The treatment of pleural effusions depends on the underlying causes. This condition can be caused by a number of health problems. This article dwells on the various treatment options available for this condition, as well as its causes and symptoms.
The term ‘pleural effusion’ is used to refer to the accumulation of excess fluid in the pleura, which is a thin serous membrane that can be found around the lungs and also around the inner walls of the chest. The fluid accumulated in the pleura or pleural space can be serous fluid, blood, pus, and chyle (consisting of lymph and emulsified fats).
The accumulation of fluid in the pleural space can be a complication of certain health problems. Usually, a small amount of pleural fluid is produced by the body, basically to lubricate the surface of the pleura. But, an accumulation of excessive fluid in the pleural space is not normal, and can be associated with a number of health conditions.
Causes and Symptoms
Pleural effusions can be of two types – transudative pleural effusion and exudative pleural effusion. A transudative effusion results from the leakage of fluid into the pleural space from the blood vessels. It is usually caused by the elevated pressure in the blood vessels, or due to low protein levels in blood. An exudative effusion is caused by the inflammation of the pleura.
A transudative effusion can be associated with conditions like congestive heart failure, kidney failure, liver failure, liver cirrhosis, and peritoneal dialysis. The exudative effusion on the other hand, can be caused by lung diseases, pneumonia, tuberculosis, lung cancer, lymphoma, systemic lupus erythematosus, asbestosis, kidney failure, ascites, and mesothelioma.
Chest pain can be one of the most commonly observed symptoms of this condition. The buildup of a large amount of fluid in the pleural cavity can press against the lungs, and can cause breathing problems. Other symptoms which can accompany this condition (depending on the underlying causes) are, fever, cough, shortness of breath, rapid breathing, pressure in the chest, and hiccups.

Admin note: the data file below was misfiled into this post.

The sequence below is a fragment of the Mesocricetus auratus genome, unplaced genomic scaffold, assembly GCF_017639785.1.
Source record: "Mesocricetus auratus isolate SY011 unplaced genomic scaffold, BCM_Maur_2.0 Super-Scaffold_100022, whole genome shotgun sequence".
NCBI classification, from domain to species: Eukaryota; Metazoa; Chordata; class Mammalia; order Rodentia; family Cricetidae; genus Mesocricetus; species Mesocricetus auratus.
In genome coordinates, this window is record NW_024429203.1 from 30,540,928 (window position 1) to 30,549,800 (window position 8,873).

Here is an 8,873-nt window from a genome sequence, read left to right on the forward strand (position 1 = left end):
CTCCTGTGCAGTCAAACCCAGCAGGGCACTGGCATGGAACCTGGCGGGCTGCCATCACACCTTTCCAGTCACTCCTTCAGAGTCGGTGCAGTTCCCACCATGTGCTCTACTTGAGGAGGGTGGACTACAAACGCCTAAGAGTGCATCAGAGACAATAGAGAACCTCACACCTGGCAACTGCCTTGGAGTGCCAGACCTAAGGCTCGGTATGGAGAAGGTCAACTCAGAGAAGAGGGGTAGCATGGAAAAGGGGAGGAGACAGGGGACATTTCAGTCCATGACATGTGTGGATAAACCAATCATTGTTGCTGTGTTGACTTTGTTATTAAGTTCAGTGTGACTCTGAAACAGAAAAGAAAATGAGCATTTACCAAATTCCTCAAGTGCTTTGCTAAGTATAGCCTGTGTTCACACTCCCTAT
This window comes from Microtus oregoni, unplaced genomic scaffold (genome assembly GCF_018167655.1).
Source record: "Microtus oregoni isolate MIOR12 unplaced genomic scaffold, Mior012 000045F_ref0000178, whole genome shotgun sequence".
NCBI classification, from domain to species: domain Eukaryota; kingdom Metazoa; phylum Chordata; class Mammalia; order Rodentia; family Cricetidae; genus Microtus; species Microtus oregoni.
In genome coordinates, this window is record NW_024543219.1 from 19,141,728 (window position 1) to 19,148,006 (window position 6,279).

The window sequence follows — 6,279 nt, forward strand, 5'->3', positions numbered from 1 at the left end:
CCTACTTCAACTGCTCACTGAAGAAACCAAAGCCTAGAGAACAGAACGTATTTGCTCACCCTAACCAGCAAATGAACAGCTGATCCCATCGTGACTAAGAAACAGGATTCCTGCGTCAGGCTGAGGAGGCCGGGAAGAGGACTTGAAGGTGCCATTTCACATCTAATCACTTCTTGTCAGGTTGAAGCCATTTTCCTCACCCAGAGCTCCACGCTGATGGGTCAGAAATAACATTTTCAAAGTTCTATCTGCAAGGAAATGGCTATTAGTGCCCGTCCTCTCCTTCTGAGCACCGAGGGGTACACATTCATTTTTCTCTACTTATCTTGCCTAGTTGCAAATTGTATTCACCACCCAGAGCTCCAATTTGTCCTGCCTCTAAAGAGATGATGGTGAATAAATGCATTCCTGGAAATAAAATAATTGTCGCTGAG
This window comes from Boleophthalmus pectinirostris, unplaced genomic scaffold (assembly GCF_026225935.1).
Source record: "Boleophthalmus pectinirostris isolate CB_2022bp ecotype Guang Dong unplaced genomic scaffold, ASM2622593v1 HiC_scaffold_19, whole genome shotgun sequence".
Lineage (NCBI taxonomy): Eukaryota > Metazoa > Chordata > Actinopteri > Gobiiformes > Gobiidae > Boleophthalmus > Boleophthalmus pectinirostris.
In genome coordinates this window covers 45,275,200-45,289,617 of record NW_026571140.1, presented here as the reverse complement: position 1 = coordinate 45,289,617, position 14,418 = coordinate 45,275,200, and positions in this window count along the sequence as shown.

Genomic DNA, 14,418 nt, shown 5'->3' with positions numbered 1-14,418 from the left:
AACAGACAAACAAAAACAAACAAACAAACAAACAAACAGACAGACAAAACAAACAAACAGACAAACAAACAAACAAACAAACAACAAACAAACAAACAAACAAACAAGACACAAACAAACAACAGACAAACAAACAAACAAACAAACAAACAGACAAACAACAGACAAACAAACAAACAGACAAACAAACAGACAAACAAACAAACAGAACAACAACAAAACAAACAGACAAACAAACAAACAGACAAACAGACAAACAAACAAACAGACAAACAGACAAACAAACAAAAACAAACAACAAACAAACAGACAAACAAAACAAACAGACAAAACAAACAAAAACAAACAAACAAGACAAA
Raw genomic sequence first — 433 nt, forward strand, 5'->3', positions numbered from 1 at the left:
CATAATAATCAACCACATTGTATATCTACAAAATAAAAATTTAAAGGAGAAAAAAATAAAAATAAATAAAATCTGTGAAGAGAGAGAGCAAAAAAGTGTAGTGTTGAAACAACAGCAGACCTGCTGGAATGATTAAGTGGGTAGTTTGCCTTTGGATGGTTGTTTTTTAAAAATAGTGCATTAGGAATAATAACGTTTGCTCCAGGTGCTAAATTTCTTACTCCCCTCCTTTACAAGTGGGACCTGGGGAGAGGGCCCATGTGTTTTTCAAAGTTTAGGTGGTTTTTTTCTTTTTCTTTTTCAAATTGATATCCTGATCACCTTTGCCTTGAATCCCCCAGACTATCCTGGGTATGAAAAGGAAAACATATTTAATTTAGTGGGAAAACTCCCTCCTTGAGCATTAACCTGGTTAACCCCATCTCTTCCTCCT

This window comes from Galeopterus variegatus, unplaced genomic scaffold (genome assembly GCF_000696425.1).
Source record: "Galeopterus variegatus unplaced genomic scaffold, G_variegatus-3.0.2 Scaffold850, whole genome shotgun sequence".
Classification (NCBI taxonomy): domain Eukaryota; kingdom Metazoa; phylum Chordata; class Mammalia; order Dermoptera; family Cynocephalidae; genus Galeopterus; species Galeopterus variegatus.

Diagnosis and Treatment
The treatment of this condition depends on the underlying causes. This condition is usually detected with the help of physical examinations, chest X-ray, an analysis of the pleural fluid, thoracic CT scan, ultrasound of the chest, MRI scan, and thoracentesis.
Once this condition is confirmed, physicians try to find out the underlying cause. The accumulated fluid in the pleura is also drained out. But, a large amount of fluid can again buildup in the pleura, if the underlying condition is not treated or cured.
If this condition is caused by tuberculosis and infections, then antibiotics are used. But if the pleural effusion is associated with cancer, then chemotherapy and radiation therapy can be required for its treatment. On the other hand, if it is caused by congestive heart failure, then diuretics can be used for treating this condition.
The accumulation of a large amount of fluid in the pleural cavity has to be drained out to relieve the symptoms associated with it. Thoracentesis is a procedure which is employed for this purpose. It is done by inserting a thin and hollow plastic tube into the chest wall or pleural cavity through the ribs. The accumulated fluid is then drawn out through a syringe attached to the tube. For draining a large amount of fluid, a tube is inserted through the chest wall. A box is connected to the tube in order to suction out the fluid from the pleural cavity.
If the condition is recurrent (which is usually associated with cancer), a physician can opt for pleurodesis. A pleural effusion caused by cancer is also known as malignant pleural effusion. In pleurodesis, the fluid from the chest is drained out, and then a special chemical (tetracycline, sterile talc, or bleomycin) is injected into the pleural space. The chemical causes irritation of the pleural membranes, and causes them to stick together. In other words, the pleural space is sealed off so that no fluid can accumulate there.
Other treatment options for this condition include, pleurectomy or the surgical removal of the pleura. Sometimes, a shunt, called pleuroperitoneal shunt is also inserted to treat this condition. The shunt is inserted surgically, and it allows the pleural fluid to drain out into the abdominal cavity.
Disclaimer: This article is for informative purposes only, and should not be treated as a substitute for professional medical advice.